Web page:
3

Some kind of old-fangled electric thingummibob

An older version made of ceramic

Location: India

Estimated date-range for installation of the objects under enquiry 1920 - 1960

Just what the title states. The trunking exhibits several boards with similar thingummibob mounted upon them. What are these things (name)? What purpose do they serve?

  • 2
    Location UK? (guess based on "trunking") I certainly hope this is not live, given that there appear to be exposed terminals on two of the "whatevers" - I'd speculate that there might be something under the covers on the non-exposed ones that is missing from the exposed ones, perhaps something (protective?) that would need to vent smoke when it blew up, thus the 4 holes... But I'm speculating from the other side of the Atlantic. – Ecnerwal Mar 1 '17 at 20:09
  • @Ecnerwal: Location British India :) I've updated the description with the location, and approximate periof when these devices may have been installed. The wiring is old-fashioned insulation oil-cloth/guttapercha. p.s. The wiring is live - I removed the covers on two ... and they promptly went walkabout. Those two covers that remain are obstinate in maintaining their embrace of the receptacles. – Everyone Mar 2 '17 at 12:09
  • Live with what voltage? – isherwood Mar 2 '17 at 14:28
  • Possibly related: plugsocketmuseum.nl/Italian_3hd.html See #14. – isherwood Mar 2 '17 at 14:30
  • Are they in all rooms of the house, assuming this is a house? If not what room are they in? Are the covers metal or plastic? – Platinum Goose Mar 2 '17 at 14:48
4

What are these things (name)?

They are sometimes called "fuse-pots".

What purpose do they serve?

They each contain two contacts which are bridged by a thin piece of fuse wire which connects the electrical supply to wiring to a specific individual circuit. They prevent your house burning down in the all-too-likely event that there is a malfunction in some equally ancient and uncared for wiring, switch, lampholder, wiring or appliance.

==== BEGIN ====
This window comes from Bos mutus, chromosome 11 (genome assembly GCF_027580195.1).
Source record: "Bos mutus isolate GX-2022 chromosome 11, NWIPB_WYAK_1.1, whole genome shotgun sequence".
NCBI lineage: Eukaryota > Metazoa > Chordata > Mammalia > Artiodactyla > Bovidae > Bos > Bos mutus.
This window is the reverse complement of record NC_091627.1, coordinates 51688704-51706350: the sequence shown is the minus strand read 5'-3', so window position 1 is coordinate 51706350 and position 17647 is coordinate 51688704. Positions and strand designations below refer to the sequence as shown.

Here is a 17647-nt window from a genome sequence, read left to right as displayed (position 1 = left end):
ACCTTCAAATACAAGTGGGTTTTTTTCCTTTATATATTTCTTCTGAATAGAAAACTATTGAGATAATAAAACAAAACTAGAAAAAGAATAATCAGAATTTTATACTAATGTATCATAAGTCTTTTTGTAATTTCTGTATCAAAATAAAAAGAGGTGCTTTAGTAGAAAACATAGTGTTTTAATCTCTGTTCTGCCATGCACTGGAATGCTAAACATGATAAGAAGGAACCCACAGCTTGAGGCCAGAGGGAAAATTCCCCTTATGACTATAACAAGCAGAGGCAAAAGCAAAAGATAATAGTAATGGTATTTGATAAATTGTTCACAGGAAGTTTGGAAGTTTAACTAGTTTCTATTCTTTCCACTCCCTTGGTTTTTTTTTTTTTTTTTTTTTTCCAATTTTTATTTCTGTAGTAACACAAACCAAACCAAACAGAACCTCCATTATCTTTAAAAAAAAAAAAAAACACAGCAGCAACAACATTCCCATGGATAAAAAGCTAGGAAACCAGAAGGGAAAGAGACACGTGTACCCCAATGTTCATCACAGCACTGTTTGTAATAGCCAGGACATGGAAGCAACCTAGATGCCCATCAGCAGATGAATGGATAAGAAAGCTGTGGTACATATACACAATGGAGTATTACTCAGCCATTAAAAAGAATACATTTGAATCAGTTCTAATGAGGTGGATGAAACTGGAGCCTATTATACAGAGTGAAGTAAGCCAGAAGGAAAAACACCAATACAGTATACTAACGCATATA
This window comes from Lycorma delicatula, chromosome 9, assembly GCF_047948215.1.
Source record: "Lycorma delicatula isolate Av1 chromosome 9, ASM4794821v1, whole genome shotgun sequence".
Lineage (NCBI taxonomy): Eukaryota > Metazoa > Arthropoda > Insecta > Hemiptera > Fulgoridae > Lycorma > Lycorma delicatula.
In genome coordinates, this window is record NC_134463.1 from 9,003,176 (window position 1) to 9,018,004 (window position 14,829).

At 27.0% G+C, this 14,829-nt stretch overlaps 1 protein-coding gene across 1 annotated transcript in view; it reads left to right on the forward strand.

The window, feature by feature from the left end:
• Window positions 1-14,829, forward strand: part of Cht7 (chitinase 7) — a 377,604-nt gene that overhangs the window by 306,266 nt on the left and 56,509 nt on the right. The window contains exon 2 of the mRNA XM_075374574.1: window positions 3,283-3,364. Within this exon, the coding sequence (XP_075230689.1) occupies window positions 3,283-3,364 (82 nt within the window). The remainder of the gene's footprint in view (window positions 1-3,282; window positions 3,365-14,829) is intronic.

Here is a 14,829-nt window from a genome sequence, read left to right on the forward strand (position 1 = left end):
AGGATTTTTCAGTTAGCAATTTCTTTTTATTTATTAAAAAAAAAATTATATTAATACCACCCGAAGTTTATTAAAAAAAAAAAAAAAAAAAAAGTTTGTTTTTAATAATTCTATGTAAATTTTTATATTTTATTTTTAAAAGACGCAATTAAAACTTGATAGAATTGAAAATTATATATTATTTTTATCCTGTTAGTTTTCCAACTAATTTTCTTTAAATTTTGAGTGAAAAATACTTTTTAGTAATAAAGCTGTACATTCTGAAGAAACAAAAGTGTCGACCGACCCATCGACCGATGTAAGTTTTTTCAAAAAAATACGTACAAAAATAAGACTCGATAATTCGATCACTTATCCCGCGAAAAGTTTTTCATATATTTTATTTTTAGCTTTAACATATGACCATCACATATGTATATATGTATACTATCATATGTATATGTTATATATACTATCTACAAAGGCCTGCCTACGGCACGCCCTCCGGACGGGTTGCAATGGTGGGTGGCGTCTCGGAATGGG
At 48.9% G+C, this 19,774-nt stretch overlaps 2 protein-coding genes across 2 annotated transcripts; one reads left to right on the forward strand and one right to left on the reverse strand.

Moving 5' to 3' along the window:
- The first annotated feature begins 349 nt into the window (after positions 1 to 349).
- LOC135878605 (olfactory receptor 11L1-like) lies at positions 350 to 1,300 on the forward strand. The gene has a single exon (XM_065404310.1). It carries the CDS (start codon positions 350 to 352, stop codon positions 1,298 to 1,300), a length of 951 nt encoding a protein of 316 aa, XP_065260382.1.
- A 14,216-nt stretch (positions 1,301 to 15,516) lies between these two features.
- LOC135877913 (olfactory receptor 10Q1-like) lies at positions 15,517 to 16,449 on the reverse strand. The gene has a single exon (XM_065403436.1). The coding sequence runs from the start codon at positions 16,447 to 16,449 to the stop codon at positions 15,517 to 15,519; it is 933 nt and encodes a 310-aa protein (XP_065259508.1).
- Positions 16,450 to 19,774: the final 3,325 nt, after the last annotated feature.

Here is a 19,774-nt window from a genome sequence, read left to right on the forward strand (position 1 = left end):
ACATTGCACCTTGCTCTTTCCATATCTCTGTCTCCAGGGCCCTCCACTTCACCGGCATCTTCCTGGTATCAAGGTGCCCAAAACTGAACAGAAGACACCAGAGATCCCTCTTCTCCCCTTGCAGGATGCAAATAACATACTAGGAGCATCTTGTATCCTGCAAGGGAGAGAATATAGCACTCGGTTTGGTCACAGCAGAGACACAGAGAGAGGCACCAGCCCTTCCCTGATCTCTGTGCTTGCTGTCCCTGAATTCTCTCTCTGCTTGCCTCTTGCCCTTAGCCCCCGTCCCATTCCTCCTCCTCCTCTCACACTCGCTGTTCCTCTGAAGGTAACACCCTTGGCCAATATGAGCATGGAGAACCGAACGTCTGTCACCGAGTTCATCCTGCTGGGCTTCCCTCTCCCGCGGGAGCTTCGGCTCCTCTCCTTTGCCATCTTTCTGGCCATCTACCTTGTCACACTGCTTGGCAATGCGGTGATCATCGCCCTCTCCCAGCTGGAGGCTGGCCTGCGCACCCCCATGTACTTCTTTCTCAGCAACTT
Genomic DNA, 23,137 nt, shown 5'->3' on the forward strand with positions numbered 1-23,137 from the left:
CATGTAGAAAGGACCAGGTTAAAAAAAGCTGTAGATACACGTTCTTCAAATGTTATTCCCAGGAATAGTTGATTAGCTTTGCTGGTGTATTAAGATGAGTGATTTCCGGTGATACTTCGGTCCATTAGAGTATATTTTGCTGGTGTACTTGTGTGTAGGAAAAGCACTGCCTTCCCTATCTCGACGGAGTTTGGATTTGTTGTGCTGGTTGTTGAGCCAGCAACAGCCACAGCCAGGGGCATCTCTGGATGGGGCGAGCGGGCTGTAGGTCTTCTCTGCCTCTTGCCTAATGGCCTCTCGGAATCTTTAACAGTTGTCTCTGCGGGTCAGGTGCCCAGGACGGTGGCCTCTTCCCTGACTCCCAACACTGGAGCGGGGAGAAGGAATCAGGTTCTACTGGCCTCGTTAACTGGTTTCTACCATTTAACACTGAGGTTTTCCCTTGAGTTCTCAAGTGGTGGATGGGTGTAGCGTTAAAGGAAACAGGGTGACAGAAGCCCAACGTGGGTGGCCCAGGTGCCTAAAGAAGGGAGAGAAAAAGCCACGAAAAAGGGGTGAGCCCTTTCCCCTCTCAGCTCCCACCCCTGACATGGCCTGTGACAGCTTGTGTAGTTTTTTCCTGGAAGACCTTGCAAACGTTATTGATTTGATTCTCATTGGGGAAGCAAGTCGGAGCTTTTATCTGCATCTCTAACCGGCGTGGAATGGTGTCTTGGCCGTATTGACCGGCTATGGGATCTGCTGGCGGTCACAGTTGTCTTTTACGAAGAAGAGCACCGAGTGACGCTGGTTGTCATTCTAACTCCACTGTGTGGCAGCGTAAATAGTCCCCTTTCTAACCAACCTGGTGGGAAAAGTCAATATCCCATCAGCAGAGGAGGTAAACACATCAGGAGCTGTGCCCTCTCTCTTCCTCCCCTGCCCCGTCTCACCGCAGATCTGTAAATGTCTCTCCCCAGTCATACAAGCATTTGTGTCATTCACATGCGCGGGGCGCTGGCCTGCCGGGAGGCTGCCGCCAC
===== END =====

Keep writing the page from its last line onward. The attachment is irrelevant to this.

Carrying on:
That is an antique fuseboard

See Architectural Salvage, Brighton, England.

Antique round ceramic fusees on a wooden board inside of a fuse

Yours seem to be a later Bakelite version rather than ceramic.

The individual holders may have been called fuse-pots.

Note that some old fuse-boards had fuses on both live and neutral


They look rather similar to earlier 19th century fuse holders of the sort used in the 1890s.

However these earlier ones are all screw-in fuses following an Edison design I think.


Any idea how to open the cover if it refuses to? WD-40 threw in the towel

Please don't spray flammable fluids onto live 240V electrical installations.(my can of WD40 says "caution flammable" on the front)

I'd be surprised if there was anyone still alive with experience of dealing with these things. At least, not in my part of the world.

If I were in your shoes, my immediate priorities would be

  • Find and replace the protective covers.
  • Warn any adult occupants of this building not to touch any part of this panel.
  • Prevent children getting access to this area of the building.
  • Pay a qualified electrician to supply and install a modern consumer-unit (main panel) where the electrical supply enters the building. Have that electrician fit miniature circuit breakers (MCBs) and residual current devices (RCDs or GFCIs) or combined protective devices (RCBOs etc).
  • Take these antique fuse panels out of service and replace them with a properly protected junction box or similar.
  • Consider getting the wiring in the building removed and replaced. At least get it tested.

Having isolated the electrical supply to that panel, I would fabricate a removal tool by screwing four long screws part way into a wooden block and cutting off the heads to make short studs that fit those four holes. A small amount of penetrating oil might help but I suspect the chances of it making a difference are low. I'd have a fire extinguisher handy. Double check that power is off before going anywhere near that panel.

  • Perfect! There are a few ceramic pots too. I'll take the liberty of including a photograph of it in the description above. – Everyone Mar 3 '17 at 7:09
  • Any idea how to open the cover if it refuses to? WD-40 threw in the towel – Everyone Mar 3 '17 at 7:16
  • 1
    @Everyone: answer updated. – RedGrittyBrick Mar 3 '17 at 9:49

Your Answer

By clicking “Post Your Answer”, you agree to our terms of service, privacy policy and cookie policy

Not the answer you're looking for? Browse other questions tagged or ask your own question.